The relationship between female brooding and male nestling provisioning: does climate underlie geographic variation in sex roles?

Product Type: 

Journal Article

Year: 

2016

Author(s): 

Yoon, J., Sofaer, H.R., Sillett, T.S., Morrison, S.A. and Ghalambor, C.K.

Suggested Citation: 

Yoon, J., Sofaer, H.R., Sillett, T.S., Morrison, S.A. and Ghalambor, C.K. 2017. The relationship between female brooding and male nestling provisioning: does climate underlie geographic variation in sex roles? Journal of Avian Biololgy 48: 220–228. DOI: 10.1111/jav.00890

Comparative studies of populations occupying different environments can provide insights into the ecological conditions affecting differences in parental strategies, including the relative contributions of males and females. Male and female parental strategies reflect the interplay between ecological conditions, the contributions of the social mate, and the needs of offspring. Climate is expected to underlie geographic variation in incubation and brooding behavior, and can thereby affect both the absolute and relative contributions of each sex to other aspects of parental care such as offspring provisioning. However, geographic variation in brooding behavior has received much less attention than variation in incubation attentiveness or provisioning rates. We compared parental behavior during the nestling period in populations of orange-crowned warblers Oreothlypis celata near the northern (64°N) and southern (33°N) boundaries of the breeding range. In Alaska, we found that males were responsible for the majority of food delivery whereas the sexes contributed equally to provisioning in California. Higher male provisioning in Alaska appeared to facilitate a higher proportion of time females spent brooding the nestlings. Surprisingly, differences in brooding between populations could not be explained by variation in ambient temperature, which was similar between populations during the nestling period. While these results represent a single population contrast, they suggest additional hypotheses for the ecological correlates and evolutionary drivers of geographic variation in brooding behavior, and the factors that shape the contributions of each sex.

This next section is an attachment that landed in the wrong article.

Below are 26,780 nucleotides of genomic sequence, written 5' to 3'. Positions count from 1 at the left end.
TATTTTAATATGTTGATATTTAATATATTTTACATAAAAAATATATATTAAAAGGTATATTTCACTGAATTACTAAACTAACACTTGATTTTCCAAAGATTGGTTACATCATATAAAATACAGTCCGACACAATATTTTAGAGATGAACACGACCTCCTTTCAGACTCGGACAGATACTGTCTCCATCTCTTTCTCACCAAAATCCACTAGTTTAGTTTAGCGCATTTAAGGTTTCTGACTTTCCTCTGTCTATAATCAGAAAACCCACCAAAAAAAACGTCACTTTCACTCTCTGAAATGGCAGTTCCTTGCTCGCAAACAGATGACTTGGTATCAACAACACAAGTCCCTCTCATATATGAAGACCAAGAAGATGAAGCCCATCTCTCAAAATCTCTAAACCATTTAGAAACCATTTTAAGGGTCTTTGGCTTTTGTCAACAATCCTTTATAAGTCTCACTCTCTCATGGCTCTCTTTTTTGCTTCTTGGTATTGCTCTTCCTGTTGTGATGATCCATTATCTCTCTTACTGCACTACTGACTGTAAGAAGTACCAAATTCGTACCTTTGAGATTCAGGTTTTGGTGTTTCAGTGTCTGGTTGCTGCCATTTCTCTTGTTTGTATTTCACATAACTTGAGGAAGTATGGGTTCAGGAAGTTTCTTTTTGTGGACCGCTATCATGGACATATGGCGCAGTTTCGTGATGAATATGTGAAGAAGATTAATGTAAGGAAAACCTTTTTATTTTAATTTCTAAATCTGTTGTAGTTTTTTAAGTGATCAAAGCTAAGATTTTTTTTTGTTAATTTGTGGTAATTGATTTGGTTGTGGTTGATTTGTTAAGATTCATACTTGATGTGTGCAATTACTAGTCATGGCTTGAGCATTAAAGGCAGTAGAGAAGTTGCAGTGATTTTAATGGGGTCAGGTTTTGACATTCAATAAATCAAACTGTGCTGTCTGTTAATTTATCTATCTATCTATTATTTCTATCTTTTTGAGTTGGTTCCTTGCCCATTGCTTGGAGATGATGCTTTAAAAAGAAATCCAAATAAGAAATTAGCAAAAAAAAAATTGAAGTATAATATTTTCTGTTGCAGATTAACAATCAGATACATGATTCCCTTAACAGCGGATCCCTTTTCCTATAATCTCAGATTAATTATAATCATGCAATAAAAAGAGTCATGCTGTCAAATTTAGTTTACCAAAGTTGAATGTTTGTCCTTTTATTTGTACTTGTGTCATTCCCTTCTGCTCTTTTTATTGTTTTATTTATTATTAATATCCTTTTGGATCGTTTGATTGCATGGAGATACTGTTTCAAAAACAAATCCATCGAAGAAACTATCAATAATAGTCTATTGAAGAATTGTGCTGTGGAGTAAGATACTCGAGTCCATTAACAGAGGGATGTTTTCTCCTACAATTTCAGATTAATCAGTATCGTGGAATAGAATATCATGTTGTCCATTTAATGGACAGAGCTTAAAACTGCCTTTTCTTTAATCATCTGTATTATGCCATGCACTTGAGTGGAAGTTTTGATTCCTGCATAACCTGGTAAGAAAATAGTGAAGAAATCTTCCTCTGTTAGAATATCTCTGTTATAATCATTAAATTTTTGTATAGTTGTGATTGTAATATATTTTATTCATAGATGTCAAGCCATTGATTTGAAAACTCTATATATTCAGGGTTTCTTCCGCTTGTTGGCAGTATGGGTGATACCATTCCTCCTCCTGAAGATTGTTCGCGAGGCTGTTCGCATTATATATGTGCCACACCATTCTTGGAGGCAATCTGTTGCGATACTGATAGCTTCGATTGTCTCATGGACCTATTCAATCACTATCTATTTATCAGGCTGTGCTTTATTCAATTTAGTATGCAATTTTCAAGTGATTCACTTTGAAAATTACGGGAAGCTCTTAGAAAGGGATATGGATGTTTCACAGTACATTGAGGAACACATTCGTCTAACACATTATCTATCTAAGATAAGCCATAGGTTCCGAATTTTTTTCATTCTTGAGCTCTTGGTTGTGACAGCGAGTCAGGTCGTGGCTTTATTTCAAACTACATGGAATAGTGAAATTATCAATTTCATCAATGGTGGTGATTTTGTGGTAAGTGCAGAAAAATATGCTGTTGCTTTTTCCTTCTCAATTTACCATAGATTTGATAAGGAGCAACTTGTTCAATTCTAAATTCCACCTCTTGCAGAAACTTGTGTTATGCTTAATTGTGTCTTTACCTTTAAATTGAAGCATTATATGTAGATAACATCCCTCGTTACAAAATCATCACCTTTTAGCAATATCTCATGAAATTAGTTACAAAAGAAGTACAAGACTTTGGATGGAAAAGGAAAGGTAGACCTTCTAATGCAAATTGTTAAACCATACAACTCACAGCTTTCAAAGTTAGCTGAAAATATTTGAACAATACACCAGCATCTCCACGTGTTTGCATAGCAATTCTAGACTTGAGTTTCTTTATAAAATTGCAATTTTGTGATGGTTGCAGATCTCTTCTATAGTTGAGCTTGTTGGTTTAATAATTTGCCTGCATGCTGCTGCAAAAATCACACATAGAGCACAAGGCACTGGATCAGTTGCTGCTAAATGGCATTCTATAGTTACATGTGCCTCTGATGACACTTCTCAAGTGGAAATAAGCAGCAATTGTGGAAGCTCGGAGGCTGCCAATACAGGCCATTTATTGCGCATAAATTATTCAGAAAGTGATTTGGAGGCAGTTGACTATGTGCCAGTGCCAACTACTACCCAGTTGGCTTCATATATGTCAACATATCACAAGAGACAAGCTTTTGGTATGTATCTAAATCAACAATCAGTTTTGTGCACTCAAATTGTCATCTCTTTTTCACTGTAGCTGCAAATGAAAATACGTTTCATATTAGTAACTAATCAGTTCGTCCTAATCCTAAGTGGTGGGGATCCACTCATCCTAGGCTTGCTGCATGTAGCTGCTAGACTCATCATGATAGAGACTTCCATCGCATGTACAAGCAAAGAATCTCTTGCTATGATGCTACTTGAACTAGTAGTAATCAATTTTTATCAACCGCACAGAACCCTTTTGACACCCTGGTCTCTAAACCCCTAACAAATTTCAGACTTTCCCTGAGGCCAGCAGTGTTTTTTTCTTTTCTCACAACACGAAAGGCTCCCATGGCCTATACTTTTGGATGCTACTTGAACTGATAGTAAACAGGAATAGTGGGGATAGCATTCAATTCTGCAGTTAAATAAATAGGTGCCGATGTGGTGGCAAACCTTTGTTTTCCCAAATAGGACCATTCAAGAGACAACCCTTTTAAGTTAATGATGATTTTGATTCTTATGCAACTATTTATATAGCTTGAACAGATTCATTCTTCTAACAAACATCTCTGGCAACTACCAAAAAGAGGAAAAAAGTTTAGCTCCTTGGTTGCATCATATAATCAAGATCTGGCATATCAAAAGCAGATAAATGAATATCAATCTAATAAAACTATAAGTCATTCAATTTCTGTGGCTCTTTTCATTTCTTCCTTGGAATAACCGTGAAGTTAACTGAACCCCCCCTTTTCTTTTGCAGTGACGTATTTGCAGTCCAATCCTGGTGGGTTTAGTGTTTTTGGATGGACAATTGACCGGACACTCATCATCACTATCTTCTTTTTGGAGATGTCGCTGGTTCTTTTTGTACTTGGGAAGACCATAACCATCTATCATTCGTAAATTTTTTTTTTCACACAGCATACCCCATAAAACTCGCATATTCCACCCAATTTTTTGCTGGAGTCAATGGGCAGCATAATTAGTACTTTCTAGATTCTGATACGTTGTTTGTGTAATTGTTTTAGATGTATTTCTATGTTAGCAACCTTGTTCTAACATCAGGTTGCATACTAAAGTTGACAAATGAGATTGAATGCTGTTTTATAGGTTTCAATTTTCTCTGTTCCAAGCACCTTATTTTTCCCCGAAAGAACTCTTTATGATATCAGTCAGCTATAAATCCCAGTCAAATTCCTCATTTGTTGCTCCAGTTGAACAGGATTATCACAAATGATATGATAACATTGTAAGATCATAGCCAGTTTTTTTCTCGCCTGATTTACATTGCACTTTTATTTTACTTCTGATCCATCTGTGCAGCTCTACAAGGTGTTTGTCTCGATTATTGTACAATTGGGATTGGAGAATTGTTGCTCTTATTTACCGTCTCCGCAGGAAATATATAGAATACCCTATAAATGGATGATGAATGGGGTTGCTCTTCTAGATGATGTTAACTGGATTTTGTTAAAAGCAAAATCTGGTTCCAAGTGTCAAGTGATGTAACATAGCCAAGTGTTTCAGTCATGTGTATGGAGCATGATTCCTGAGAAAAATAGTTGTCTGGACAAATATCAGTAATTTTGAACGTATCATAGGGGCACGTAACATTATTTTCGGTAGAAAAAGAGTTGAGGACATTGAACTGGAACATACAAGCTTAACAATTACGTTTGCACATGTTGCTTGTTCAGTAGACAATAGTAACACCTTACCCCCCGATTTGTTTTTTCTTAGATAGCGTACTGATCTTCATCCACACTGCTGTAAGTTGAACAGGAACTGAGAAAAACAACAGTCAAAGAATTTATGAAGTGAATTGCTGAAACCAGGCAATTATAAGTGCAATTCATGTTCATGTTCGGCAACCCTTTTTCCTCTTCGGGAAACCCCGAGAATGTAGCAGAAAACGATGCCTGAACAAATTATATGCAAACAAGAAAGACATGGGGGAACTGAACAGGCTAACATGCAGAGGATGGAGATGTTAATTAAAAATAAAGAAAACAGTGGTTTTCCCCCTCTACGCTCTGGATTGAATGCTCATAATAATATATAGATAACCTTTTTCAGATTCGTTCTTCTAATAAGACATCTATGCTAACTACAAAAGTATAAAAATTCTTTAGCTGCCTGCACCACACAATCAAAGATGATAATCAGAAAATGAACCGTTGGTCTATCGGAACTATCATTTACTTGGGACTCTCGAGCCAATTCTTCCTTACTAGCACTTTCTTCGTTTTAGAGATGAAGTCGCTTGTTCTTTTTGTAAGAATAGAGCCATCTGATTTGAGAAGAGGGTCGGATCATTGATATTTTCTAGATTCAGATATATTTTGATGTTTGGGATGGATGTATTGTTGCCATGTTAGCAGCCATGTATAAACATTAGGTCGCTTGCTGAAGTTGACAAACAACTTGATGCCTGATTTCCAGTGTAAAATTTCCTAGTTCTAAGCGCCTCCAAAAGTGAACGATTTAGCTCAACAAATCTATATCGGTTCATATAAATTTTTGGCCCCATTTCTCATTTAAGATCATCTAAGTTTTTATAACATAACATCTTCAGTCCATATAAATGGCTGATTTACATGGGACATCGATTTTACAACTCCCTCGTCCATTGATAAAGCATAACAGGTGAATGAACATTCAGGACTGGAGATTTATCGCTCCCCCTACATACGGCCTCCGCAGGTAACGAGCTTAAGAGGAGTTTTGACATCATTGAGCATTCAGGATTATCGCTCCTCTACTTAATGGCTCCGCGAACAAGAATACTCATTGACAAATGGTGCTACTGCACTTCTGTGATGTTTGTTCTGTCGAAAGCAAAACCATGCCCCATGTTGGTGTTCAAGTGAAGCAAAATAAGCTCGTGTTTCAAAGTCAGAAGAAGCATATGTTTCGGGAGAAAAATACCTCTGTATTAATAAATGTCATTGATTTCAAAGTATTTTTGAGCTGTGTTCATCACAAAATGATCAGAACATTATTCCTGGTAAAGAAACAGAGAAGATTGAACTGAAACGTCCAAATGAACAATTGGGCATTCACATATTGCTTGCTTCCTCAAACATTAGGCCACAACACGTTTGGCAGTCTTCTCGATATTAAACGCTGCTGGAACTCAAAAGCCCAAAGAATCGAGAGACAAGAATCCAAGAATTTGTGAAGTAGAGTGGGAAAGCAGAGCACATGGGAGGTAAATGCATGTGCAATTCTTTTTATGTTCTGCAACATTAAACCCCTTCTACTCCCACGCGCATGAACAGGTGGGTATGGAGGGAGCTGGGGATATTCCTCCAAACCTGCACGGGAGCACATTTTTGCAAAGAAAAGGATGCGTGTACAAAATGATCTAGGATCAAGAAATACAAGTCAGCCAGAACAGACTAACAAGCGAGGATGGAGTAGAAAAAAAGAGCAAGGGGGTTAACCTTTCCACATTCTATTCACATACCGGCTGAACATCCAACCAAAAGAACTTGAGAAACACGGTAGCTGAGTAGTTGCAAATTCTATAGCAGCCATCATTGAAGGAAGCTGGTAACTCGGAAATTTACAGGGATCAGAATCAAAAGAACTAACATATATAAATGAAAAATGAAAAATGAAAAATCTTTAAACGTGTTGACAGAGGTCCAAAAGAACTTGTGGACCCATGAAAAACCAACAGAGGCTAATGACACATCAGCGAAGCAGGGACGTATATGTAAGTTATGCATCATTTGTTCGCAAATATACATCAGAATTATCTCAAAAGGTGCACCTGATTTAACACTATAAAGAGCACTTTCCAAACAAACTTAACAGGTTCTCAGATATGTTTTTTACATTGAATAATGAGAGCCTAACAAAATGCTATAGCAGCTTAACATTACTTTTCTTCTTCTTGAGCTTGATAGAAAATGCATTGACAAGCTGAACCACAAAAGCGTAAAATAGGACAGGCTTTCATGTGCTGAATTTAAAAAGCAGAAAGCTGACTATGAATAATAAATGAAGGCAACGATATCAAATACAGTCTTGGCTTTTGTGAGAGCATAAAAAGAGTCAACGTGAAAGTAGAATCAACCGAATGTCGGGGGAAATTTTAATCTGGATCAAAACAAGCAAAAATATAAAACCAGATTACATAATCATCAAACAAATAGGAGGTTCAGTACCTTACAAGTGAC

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Helen Sofaer
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